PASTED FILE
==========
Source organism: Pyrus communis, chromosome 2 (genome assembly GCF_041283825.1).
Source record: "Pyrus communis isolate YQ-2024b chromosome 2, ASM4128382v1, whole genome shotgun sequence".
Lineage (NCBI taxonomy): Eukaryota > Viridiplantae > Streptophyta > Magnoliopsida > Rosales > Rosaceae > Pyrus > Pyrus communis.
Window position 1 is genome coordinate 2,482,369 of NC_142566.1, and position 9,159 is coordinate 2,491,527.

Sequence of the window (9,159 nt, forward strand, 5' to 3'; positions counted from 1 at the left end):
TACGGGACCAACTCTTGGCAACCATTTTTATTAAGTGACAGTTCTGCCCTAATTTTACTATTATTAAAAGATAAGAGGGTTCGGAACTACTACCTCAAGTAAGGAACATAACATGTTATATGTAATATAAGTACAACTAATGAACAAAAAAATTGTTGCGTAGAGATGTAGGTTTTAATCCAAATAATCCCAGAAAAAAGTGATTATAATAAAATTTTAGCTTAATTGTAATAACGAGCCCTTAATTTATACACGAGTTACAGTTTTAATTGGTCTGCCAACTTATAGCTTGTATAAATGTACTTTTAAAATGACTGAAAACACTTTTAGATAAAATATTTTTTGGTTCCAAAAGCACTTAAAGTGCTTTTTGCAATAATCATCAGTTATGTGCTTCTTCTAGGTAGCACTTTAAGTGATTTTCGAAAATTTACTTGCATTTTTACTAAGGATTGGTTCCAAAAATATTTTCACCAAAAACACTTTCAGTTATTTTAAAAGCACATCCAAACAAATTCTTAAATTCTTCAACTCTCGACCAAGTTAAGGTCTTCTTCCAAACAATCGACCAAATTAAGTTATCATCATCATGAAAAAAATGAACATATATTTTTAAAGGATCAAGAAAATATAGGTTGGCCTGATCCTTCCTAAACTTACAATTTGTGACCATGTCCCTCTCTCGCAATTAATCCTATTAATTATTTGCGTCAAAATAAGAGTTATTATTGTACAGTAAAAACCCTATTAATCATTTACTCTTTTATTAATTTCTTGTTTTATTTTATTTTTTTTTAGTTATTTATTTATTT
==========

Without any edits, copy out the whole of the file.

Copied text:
Source organism: Pyrus communis, chromosome 2 (genome assembly GCF_041283825.1).
Source record: "Pyrus communis isolate YQ-2024b chromosome 2, ASM4128382v1, whole genome shotgun sequence".
Lineage (NCBI taxonomy): Eukaryota > Viridiplantae > Streptophyta > Magnoliopsida > Rosales > Rosaceae > Pyrus > Pyrus communis.
Window position 1 is genome coordinate 2,482,369 of NC_142566.1, and position 9,159 is coordinate 2,491,527.

Sequence of the window (9,159 nt, forward strand, 5' to 3'; positions counted from 1 at the left end):
TACGGGACCAACTCTTGGCAACCATTTTTATTAAGTGACAGTTCTGCCCTAATTTTACTATTATTAAAAGATAAGAGGGTTCGGAACTACTACCTCAAGTAAGGAACATAACATGTTATATGTAATATAAGTACAACTAATGAACAAAAAAATTGTTGCGTAGAGATGTAGGTTTTAATCCAAATAATCCCAGAAAAAAGTGATTATAATAAAATTTTAGCTTAATTGTAATAACGAGCCCTTAATTTATACACGAGTTACAGTTTTAATTGGTCTGCCAACTTATAGCTTGTATAAATGTACTTTTAAAATGACTGAAAACACTTTTAGATAAAATATTTTTTGGTTCCAAAAGCACTTAAAGTGCTTTTTGCAATAATCATCAGTTATGTGCTTCTTCTAGGTAGCACTTTAAGTGATTTTCGAAAATTTACTTGCATTTTTACTAAGGATTGGTTCCAAAAATATTTTCACCAAAAACACTTTCAGTTATTTTAAAAGCACATCCAAACAAATTCTTAAATTCTTCAACTCTCGACCAAGTTAAGGTCTTCTTCCAAACAATCGACCAAATTAAGTTATCATCATCATGAAAAAAATGAACATATATTTTTAAAGGATCAAGAAAATATAGGTTGGCCTGATCCTTCCTAAACTTACAATTTGTGACCATGTCCCTCTCTCGCAATTAATCCTATTAATTATTTGCGTCAAAATAAGAGTTATTATTGTACAGTAAAAACCCTATTAATCATTTACTCTTTTATTAATTTCTTGTTTTATTTTATTTTTTTTTAGTTATTTATTTATTT